We want our charity partners to continue doing what they do best – changing young lives and giving them hope – and we want to help them by doing what our industry does best.

 

A ‘venture capitalist’ approach

In this new world of philanthropy, there’s a delicate balancing act between providing vital cash and creating a reliance on that funding – and supporting charities to become more sustainable.

We don’t see philanthropy as being just a ‘funding source’. Our role is always evolving around: building capacity, relationships, access to marketing and media expertise, promoting workplace giving, fundraising, volunteering and providing high-value mentoring.

UN LTD is taking a venture capitalist approach to philanthropy. Our charity partners need to demonstrate they have strategies in place to ensure sustainability. They need to be innovating and thinking entrepreneurially. Our role as a foundation is then to work with them to provide seed funding and access to the talent, commercial nous, creativity, intelligence and connections of our industry.

It’s by this design that we believe UN LTD can truly UNdo youth disadvantage in Australia.

By fostering a new breed of sustainable, entrepreneurial projects and enterprises with far-reaching social impacts for those young people who truly need it most.

 

Four charities UN LTD has supported to foster and grow entrepreneurial new self- sustaining social enterprises:

 

Charity: KidsXpress

Social enterprise: The Sandpit

On the days it’s not being used for children’s therapy the KidsXpress centre becomes ‘The Sandpit’, an experiential learning facility for corporates. The world-first programs adopt KidsXpress’ expressive ‘play therapy’ principles and connect them with leading learning and development expertise.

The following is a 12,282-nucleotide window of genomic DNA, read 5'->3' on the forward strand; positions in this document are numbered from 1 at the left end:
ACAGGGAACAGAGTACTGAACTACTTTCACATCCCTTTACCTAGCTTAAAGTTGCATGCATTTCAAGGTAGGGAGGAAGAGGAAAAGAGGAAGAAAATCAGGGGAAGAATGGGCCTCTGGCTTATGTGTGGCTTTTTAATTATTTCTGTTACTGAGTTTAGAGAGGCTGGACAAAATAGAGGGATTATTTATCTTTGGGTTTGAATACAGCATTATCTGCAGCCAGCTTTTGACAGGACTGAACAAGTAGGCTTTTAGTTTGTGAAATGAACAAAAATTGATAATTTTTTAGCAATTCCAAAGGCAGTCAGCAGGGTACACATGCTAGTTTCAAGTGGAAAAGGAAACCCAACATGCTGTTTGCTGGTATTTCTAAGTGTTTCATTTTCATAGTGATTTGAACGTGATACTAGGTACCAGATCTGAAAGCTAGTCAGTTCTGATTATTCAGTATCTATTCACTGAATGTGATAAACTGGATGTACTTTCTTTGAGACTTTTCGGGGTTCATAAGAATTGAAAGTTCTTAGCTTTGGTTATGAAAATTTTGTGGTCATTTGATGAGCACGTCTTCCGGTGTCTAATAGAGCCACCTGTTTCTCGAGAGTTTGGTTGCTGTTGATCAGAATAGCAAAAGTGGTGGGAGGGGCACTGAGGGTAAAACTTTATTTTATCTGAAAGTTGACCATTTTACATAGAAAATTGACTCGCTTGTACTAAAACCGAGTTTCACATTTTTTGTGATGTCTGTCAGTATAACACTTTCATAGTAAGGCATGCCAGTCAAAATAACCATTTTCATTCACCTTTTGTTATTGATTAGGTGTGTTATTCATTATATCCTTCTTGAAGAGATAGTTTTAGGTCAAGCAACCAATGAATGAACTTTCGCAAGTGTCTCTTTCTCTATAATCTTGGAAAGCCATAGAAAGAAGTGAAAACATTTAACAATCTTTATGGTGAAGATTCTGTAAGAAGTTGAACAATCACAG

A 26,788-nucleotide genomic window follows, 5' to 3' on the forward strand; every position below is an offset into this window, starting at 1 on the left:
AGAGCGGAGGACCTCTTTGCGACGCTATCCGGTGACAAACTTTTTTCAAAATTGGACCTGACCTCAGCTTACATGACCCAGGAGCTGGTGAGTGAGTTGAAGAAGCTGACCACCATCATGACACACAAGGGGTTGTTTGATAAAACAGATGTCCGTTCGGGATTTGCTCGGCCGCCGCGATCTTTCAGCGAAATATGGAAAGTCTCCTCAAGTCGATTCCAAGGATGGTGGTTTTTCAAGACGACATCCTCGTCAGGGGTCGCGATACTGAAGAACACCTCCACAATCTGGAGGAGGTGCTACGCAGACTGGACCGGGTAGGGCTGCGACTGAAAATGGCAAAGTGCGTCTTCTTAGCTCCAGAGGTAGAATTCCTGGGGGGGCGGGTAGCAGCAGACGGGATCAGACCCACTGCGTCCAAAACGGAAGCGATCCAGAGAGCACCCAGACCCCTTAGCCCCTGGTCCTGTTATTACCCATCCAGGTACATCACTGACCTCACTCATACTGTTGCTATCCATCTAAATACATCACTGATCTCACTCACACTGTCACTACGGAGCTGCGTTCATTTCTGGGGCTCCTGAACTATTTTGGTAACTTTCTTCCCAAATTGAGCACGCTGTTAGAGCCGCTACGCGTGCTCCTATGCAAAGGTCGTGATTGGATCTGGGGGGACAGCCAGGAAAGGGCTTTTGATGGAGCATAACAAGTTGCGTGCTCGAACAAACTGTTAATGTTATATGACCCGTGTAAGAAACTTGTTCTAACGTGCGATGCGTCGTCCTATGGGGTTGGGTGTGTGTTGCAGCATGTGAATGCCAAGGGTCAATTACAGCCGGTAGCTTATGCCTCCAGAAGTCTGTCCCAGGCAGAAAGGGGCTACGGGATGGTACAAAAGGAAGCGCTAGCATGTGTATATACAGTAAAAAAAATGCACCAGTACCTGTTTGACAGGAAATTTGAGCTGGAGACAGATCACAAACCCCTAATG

Charity: The Rare Earth Foundation

Social enterprise: Rare Earth Oils

The Rare Earth Foundation was set up to preserve and promote Indigenous culture through media, technology and the arts. Rare Earth Oils works with Aboriginal elders, youth and family groups to hand- harvest essential oils from the wild, creating a range of natural, Australian, ethically produced essential oil and beauty products.

 

Charity: Community Connections Australia

Social Enterprise: Jeenee Mobile

Jeenee is a disability help line with a profitable phone company attached. Profits are reinvested into developing mobile solutions for people living with a disability. About a quarter of its few thousand (so far) customers are disabled, and can ring the call centre for any reason at all.

 

Charity: Sydney Story Factory

Social enterprise: The Martian Embassy

The Martian Embassy is the retail arm of the Sydney Story Factory, a not-for-profit creative writing program for marginalised kids who are having learning difficulties. Students enter the writing centre through the shop which acts as a portal, transporting them to a place where new things are possible. You even need a tin of gravity on the way home.

Marketing is proud to have UN LTD as its not-for-profit content partner. UN LTD is the only not-for-profit philanthropic foundation representing the media, marketing and advertising community, and aims to harness the wealth, talent and influence of the industry, and channel this to support the most creative and innovative organisations that work with at risk young people. Visit the UN LTD website to get involved.

 

 

Carol Morris
BY Carol Morris ON 3 June 2015
Carol Morris’ career has largely been in the media communications industry. She was agency manager at Merchant and Partners, general manager at UM then executive director of the MFA before joining UN LTD as general manager in early 2013.